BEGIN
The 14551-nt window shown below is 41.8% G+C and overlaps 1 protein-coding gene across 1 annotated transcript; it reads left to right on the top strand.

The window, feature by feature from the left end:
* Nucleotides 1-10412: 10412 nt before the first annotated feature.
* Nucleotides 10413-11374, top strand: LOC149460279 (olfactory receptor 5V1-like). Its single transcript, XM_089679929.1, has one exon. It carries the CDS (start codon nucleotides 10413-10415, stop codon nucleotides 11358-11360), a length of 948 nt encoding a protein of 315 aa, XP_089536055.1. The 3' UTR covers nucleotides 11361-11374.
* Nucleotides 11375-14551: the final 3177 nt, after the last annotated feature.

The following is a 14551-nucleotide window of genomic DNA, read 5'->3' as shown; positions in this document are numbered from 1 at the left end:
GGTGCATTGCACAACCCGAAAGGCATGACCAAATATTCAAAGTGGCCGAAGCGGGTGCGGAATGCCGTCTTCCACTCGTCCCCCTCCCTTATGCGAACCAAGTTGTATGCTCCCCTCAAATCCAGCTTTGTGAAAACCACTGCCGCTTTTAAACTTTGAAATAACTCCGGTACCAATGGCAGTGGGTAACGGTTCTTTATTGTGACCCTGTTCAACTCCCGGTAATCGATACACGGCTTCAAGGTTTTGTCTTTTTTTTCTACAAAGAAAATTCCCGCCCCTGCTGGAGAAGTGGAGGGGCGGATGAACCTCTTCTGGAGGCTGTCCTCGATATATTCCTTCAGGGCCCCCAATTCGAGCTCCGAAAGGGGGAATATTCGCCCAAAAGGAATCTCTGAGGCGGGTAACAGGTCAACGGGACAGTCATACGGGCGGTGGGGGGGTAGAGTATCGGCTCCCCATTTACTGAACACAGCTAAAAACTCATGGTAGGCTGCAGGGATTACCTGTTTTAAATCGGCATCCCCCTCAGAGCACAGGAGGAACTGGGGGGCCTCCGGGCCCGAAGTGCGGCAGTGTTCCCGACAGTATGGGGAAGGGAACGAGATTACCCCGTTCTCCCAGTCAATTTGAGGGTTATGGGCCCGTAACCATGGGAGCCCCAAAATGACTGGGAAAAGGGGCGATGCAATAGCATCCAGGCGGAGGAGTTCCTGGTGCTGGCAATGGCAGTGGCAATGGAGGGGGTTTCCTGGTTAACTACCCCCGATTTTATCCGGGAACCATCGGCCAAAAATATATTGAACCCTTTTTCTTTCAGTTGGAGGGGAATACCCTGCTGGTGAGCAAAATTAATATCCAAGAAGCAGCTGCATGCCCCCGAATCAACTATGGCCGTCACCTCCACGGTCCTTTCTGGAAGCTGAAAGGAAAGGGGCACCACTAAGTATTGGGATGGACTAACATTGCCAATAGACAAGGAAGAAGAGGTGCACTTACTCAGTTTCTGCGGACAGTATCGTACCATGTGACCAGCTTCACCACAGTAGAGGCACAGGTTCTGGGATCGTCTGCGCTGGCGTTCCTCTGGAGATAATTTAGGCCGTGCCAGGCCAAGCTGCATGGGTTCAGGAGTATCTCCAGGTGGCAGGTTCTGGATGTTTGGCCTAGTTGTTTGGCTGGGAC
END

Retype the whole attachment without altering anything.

The 14551-nt window shown below is 41.8% G+C and overlaps 1 protein-coding gene across 1 annotated transcript; it reads left to right on the top strand.

The window, feature by feature from the left end:
* Nucleotides 1-10412: 10412 nt before the first annotated feature.
* Nucleotides 10413-11374, top strand: LOC149460279 (olfactory receptor 5V1-like). Its single transcript, XM_089679929.1, has one exon. It carries the CDS (start codon nucleotides 10413-10415, stop codon nucleotides 11358-11360), a length of 948 nt encoding a protein of 315 aa, XP_089536055.1. The 3' UTR covers nucleotides 11361-11374.
* Nucleotides 11375-14551: the final 3177 nt, after the last annotated feature.

The following is a 14551-nucleotide window of genomic DNA, read 5'->3' as shown; positions in this document are numbered from 1 at the left end:
GGTGCATTGCACAACCCGAAAGGCATGACCAAATATTCAAAGTGGCCGAAGCGGGTGCGGAATGCCGTCTTCCACTCGTCCCCCTCCCTTATGCGAACCAAGTTGTATGCTCCCCTCAAATCCAGCTTTGTGAAAACCACTGCCGCTTTTAAACTTTGAAATAACTCCGGTACCAATGGCAGTGGGTAACGGTTCTTTATTGTGACCCTGTTCAACTCCCGGTAATCGATACACGGCTTCAAGGTTTTGTCTTTTTTTTCTACAAAGAAAATTCCCGCCCCTGCTGGAGAAGTGGAGGGGCGGATGAACCTCTTCTGGAGGCTGTCCTCGATATATTCCTTCAGGGCCCCCAATTCGAGCTCCGAAAGGGGGAATATTCGCCCAAAAGGAATCTCTGAGGCGGGTAACAGGTCAACGGGACAGTCATACGGGCGGTGGGGGGGTAGAGTATCGGCTCCCCATTTACTGAACACAGCTAAAAACTCATGGTAGGCTGCAGGGATTACCTGTTTTAAATCGGCATCCCCCTCAGAGCACAGGAGGAACTGGGGGGCCTCCGGGCCCGAAGTGCGGCAGTGTTCCCGACAGTATGGGGAAGGGAACGAGATTACCCCGTTCTCCCAGTCAATTTGAGGGTTATGGGCCCGTAACCATGGGAGCCCCAAAATGACTGGGAAAAGGGGCGATGCAATAGCATCCAGGCGGAGGAGTTCCTGGTGCTGGCAATGGCAGTGGCAATGGAGGGGGTTTCCTGGTTAACTACCCCCGATTTTATCCGGGAACCATCGGCCAAAAATATATTGAACCCTTTTTCTTTCAGTTGGAGGGGAATACCCTGCTGGTGAGCAAAATTAATATCCAAGAAGCAGCTGCATGCCCCCGAATCAACTATGGCCGTCACCTCCACGGTCCTTTCTGGAAGCTGAAAGGAAAGGGGCACCACTAAGTATTGGGATGGACTAACATTGCCAATAGACAAGGAAGAAGAGGTGCACTTACTCAGTTTCTGCGGACAGTATCGTACCATGTGACCAGCTTCACCACAGTAGAGGCACAGGTTCTGGGATCGTCTGCGCTGGCGTTCCTCTGGAGATAATTTAGGCCGTGCCAGGCCAAGCTGCATGGGTTCAGGAGTATCTCCAGGTGGCAGGTTCTGGATGTTTGGCCTAGTTGTTTGGCTGGGAC